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C2000 Performance Tips and Tricks

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This article describes how to enable the compiler to generate code that takes advantage of the C2000 architecture’s powerful performance features.

Auto-increment/decrement Addressing Modes

The C2000 hardware has several addressing modes, including auto-increment/decrement address registers (*XARn++/--). These operands eliminate the need for explicit address calculation when striding through data arrays in loops. At optimization level 2 and above, the optimizer will transform array accesses to enable this addressing mode when possible. This provides a powerful performance boost not only from eliminating non-essential address arithmetic in loops, but also, as we will see in the topics to follow, by enabling the use of other powerful architectural features.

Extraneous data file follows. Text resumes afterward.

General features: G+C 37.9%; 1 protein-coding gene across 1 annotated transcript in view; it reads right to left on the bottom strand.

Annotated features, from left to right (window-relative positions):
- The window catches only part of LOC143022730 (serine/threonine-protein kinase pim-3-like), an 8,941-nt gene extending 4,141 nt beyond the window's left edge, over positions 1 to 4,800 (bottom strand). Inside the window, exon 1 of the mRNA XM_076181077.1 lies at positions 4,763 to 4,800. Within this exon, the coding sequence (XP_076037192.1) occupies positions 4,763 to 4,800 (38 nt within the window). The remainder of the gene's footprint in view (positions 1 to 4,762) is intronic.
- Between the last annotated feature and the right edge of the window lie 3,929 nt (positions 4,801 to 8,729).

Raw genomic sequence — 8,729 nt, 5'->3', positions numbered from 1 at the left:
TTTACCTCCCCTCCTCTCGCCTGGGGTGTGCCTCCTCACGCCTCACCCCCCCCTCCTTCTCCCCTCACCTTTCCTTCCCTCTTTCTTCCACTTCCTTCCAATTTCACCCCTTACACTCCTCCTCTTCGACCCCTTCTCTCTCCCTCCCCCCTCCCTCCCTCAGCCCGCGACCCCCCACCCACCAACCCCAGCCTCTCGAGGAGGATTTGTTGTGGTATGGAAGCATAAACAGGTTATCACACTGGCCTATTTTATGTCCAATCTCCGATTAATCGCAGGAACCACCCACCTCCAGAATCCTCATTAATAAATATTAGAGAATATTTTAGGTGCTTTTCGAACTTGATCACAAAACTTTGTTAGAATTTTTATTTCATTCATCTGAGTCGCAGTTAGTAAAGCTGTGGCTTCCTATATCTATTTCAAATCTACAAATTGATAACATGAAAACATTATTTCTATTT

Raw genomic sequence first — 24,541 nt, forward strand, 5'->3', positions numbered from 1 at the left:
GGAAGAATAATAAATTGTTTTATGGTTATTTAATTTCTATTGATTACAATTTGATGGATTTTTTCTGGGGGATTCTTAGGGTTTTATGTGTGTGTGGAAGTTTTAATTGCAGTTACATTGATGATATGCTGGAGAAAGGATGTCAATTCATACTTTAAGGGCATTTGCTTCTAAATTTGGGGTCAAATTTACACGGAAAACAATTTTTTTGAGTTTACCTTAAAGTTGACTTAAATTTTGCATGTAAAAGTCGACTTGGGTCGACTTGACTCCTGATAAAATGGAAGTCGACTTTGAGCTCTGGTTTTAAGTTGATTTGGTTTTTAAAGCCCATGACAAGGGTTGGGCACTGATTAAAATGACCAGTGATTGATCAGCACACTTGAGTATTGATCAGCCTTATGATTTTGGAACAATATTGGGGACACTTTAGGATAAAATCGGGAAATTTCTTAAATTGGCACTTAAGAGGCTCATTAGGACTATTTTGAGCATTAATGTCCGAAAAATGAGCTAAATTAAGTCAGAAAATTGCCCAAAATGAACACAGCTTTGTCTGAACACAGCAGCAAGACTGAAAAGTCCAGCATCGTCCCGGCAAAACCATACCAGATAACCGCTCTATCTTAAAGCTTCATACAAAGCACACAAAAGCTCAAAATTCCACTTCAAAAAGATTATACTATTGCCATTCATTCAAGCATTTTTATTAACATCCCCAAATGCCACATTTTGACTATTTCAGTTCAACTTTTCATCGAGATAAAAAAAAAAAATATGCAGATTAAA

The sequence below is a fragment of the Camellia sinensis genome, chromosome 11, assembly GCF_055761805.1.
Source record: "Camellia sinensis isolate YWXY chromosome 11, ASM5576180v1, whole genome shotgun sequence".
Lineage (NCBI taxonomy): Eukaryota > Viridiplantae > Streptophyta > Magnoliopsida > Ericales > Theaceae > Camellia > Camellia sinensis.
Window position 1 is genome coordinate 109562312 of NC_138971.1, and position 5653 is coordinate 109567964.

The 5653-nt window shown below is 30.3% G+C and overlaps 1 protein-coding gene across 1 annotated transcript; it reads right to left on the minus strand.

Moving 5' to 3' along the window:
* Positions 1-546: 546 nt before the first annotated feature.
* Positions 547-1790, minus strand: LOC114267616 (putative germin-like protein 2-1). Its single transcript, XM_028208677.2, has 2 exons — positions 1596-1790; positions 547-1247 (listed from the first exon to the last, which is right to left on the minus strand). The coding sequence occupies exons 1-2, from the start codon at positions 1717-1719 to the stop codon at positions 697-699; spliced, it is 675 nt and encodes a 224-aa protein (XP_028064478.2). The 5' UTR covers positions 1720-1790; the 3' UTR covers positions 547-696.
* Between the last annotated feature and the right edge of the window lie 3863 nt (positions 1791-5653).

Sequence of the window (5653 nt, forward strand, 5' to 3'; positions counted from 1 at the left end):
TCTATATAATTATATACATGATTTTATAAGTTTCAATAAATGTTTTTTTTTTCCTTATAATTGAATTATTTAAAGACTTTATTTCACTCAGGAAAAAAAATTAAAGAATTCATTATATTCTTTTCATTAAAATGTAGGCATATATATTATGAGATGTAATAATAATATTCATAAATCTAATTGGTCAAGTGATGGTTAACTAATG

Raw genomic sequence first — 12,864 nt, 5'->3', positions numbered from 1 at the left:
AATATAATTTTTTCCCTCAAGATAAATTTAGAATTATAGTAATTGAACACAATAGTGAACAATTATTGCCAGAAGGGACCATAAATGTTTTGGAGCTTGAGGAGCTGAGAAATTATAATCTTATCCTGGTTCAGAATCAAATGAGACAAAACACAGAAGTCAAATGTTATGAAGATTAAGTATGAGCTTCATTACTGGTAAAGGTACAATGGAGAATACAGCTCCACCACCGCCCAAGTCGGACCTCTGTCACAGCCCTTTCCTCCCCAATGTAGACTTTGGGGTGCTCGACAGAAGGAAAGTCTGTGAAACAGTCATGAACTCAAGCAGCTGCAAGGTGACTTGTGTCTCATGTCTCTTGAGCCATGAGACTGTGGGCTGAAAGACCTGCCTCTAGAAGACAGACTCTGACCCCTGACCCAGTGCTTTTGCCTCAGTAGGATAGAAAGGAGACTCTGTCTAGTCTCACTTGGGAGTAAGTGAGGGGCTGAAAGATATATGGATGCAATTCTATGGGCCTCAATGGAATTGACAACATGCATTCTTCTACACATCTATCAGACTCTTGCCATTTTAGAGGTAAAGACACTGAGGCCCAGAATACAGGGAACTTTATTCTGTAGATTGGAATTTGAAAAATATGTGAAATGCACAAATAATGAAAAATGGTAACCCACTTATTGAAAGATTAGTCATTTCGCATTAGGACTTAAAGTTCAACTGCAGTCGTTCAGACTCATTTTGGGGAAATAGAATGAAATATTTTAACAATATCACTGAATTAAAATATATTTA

Indexed array accesses in loops

Source code written in a natural C language style, at Optimization level 2+:

int i;
for  (i=0; i < upper_bound;  i++) 
     array[i] = …

will generate:

  • load base address of array into XARn
  • access *XARn++ for each iteration

Signed Array Index Variables

The array index variable (i in the example above) should be a signed integer— not an unsigned integer— whenever possible.

To the programmer, using an unsigned integer might be logical—after all, the programmer assumes the array index variable will never have a negative value. However, the semantics of unsigned integers mean that unless the optimizer can prove the lower and upper bounds of the value, it must not assume the value won’t wrap around. In order to translate array[i] to *XARn++, the compiler must prove that the value of i, and hence the address, is strictly increasing. In the absence of a known upper bound, the compiler can’t rule out wrap around of the index variable and thus can’t perform the transformation.

The C language semantics of signed integers mean that wrap-around is undefined behavior. Therefore, the compiler is not bound to support wrap-around for signed integers and can do the transformation without needing to prove an upper bound.